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Young Artist With Autism Funds Special Needs Causes Through “Eco-Friendly” Art

Eco-Friendly Autism Art

Many individuals on the autistic spectrum develop their own unique methods of coping with the stress and anxiety that having autism can entail. Growing up, Grant Manier’s strategy was tearing paper. Now 23, the Texas resident has turned recycled paper into striking works of “Eco-Art,” which sell for thousands of dollars at fundraising galas. Manier’s subject matter is diverse, covering everything from giraffes and orangutans to religious symbols, mermaids, and Mount Rushmore.

Speaking to ABC 13 this past month, Manier described his art as soothing and “a form of meditation.”

“All my materials, I find them everywhere,” he said. “People even hand us some of their recyclable materials that they don’t want to use anymore, like magazines or puzzles.”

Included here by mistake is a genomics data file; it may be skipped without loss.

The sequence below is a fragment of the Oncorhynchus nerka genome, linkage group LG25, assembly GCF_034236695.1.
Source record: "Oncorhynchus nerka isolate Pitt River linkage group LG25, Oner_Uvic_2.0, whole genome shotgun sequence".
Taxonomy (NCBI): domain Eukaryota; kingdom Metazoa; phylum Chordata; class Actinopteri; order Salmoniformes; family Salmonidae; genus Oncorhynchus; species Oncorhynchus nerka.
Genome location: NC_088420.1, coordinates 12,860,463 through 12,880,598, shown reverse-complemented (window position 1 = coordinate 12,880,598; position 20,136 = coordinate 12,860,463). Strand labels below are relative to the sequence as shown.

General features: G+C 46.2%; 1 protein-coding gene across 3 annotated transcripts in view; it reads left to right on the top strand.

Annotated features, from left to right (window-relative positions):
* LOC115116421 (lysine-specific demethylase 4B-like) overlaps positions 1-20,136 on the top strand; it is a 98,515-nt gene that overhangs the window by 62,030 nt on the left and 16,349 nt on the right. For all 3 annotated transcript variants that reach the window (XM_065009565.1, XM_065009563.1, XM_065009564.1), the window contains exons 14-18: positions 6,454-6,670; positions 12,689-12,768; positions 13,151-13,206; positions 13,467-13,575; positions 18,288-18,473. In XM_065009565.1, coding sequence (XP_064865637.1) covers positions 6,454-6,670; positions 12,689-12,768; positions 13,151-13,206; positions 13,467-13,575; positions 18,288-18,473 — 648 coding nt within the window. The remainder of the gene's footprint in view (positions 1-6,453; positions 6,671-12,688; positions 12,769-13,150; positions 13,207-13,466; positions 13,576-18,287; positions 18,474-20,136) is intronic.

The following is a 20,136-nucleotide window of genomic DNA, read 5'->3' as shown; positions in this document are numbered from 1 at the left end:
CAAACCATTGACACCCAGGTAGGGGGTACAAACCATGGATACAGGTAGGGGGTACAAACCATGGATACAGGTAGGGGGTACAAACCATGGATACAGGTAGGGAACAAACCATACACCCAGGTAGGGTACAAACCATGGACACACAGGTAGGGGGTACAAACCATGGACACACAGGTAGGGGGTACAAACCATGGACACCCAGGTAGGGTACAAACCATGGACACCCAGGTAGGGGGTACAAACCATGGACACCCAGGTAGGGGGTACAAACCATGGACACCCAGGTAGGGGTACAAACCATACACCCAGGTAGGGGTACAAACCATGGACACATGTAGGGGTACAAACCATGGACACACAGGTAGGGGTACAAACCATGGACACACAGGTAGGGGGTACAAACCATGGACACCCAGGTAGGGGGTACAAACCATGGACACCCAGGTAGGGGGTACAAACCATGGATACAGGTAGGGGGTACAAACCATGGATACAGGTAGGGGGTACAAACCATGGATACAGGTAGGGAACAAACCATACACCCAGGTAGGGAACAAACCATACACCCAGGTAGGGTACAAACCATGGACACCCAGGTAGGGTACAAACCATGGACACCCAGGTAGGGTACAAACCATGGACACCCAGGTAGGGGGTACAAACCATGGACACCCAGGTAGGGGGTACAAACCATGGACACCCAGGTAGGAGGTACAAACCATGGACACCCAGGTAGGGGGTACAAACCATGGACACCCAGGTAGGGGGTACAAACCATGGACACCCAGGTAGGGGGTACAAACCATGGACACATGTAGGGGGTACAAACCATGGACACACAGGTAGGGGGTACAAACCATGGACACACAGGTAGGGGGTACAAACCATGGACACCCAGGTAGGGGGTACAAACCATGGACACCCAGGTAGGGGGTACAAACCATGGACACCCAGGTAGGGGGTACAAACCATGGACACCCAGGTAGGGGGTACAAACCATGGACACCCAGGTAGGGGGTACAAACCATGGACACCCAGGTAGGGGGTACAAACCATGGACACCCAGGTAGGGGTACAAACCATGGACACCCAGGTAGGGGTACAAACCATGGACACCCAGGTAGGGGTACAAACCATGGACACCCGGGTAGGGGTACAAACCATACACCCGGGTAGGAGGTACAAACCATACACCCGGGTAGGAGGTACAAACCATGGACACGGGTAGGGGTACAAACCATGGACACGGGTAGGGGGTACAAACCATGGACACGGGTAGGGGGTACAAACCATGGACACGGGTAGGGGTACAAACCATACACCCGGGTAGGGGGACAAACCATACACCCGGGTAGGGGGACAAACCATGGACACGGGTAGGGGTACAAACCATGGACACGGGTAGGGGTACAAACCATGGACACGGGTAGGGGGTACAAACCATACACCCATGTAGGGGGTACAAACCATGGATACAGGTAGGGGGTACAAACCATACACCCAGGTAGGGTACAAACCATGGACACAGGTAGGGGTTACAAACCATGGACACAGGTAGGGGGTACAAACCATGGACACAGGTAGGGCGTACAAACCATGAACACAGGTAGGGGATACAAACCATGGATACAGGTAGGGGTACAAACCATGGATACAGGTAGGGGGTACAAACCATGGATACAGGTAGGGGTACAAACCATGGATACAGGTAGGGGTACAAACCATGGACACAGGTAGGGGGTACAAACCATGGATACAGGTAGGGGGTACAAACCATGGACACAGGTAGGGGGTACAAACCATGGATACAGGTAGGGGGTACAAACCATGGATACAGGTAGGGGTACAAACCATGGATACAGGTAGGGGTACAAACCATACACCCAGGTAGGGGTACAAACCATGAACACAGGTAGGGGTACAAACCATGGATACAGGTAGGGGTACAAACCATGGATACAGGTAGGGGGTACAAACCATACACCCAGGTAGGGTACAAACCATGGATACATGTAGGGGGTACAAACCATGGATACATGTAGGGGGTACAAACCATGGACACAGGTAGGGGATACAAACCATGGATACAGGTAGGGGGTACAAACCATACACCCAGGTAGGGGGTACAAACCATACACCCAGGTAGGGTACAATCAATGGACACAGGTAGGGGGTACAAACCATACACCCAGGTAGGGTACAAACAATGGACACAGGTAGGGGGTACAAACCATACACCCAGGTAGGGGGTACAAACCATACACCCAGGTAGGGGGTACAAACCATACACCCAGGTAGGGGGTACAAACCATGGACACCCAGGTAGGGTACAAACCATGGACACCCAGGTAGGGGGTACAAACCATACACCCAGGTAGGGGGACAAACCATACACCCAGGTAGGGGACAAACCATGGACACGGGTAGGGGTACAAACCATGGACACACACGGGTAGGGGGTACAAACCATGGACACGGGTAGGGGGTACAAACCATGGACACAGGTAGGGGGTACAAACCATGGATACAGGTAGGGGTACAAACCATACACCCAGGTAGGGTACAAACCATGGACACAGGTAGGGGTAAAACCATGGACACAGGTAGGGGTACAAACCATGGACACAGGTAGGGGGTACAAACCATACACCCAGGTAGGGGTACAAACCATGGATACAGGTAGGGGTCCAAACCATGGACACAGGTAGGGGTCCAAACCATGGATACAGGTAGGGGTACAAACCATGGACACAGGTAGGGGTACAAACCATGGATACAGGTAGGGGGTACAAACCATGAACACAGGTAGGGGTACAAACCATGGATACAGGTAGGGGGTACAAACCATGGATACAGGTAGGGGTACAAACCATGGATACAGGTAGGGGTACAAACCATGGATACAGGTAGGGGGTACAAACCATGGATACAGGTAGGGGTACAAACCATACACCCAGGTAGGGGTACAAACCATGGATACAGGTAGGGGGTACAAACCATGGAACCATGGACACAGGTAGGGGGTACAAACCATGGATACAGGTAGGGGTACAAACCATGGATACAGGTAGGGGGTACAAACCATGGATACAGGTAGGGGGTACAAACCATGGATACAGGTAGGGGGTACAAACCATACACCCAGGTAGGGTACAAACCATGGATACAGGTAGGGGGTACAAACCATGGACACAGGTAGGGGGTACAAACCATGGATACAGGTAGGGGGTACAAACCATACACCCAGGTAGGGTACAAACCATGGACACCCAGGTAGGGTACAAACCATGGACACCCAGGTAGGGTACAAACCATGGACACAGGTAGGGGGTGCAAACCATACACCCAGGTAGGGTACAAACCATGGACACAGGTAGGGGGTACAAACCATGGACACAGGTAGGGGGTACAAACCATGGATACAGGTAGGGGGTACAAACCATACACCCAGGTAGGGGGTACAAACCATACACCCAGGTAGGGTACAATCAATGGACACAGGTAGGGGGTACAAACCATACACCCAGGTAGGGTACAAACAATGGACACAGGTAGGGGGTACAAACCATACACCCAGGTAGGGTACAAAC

As a teenager, Manier began attracting attention for his work after winning Grand Champion Awards two years in a row in the Austin Rodeo’s Eco-Art competition. Since then, Manier has visited schools across Texas to teach students about creating Eco-Art. His mother, Julie Coy-Manier, says her son understands that the art is a form of therapy for him, and appreciates the importance of providing that same therapy to children and young adults with autism.

Manier’s work has earned him a number of honors, including the Houston Mayor’s Student Volunteer Award, and recognition from the Texas Senate. One of his works was chosen to hang in the U.S. Capitol for a year, while another was purchased by several lawmakers, including Texas Lieutenant Governor Dan Patrick.

So far, Manier has used over $250,000 of his earnings to benefit charitable causes, including camps for children with special needs, scholarships for students, and therapy classes. Manier has also co-authored a children’s book series with his mother. The first book, Grant the Jigsaw Giraffe: Different is More, aims to inspire children with special needs and help them recognize their talents. The book has been recognized by the Barbara Bush Literacy Foundation and the Texas Governor’s Committee for Disabilities.

Summing up his message, Manier said that “it’s not what you can’t do, it’s what you can do that makes a difference.”

Manier’s artwork can be viewed online at


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